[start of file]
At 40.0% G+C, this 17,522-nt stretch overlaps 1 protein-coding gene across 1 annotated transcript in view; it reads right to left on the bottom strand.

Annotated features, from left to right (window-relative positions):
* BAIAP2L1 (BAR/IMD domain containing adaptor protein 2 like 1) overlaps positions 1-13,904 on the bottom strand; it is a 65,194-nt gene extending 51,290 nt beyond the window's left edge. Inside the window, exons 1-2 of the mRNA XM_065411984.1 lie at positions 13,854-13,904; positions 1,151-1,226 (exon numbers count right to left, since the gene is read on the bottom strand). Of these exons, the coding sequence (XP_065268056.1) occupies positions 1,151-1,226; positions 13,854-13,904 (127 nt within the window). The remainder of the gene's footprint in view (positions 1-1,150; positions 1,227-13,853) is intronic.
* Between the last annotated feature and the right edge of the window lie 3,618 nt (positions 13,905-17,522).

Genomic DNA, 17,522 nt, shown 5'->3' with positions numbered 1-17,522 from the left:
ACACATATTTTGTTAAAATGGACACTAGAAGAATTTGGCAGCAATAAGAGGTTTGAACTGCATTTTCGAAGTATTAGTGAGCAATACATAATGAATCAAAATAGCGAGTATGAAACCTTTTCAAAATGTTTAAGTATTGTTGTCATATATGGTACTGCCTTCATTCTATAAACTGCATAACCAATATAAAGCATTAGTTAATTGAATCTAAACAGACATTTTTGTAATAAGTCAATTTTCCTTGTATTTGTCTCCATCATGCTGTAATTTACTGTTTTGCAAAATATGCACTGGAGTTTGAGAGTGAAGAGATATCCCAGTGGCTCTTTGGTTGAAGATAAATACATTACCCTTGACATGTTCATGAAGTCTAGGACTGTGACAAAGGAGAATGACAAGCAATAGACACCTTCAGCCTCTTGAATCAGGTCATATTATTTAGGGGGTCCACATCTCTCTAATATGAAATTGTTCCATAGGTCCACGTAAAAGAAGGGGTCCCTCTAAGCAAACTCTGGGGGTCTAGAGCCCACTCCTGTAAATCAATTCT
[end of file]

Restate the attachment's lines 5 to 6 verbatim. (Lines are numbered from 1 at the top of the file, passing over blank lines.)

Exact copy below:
Genomic DNA, 17,522 nt, shown 5'->3' with positions numbered 1-17,522 from the left:
ACACATATTTTGTTAAAATGGACACTAGAAGAATTTGGCAGCAATAAGAGGTTTGAACTGCATTTTCGAAGTATTAGTGAGCAATACATAATGAATCAAAATAGCGAGTATGAAACCTTTTCAAAATGTTTAAGTATTGTTGTCATATATGGTACTGCCTTCATTCTATAAACTGCATAACCAATATAAAGCATTAGTTAATTGAATCTAAACAGACATTTTTGTAATAAGTCAATTTTCCTTGTATTTGTCTCCATCATGCTGTAATTTACTGTTTTGCAAAATATGCACTGGAGTTTGAGAGTGAAGAGATATCCCAGTGGCTCTTTGGTTGAAGATAAATACATTACCCTTGACATGTTCATGAAGTCTAGGACTGTGACAAAGGAGAATGACAAGCAATAGACACCTTCAGCCTCTTGAATCAGGTCATATTATTTAGGGGGTCCACATCTCTCTAATATGAAATTGTTCCATAGGTCCACGTAAAAGAAGGGGTCCCTCTAAGCAAACTCTGGGGGTCTAGAGCCCACTCCTGTAAATCAATTCT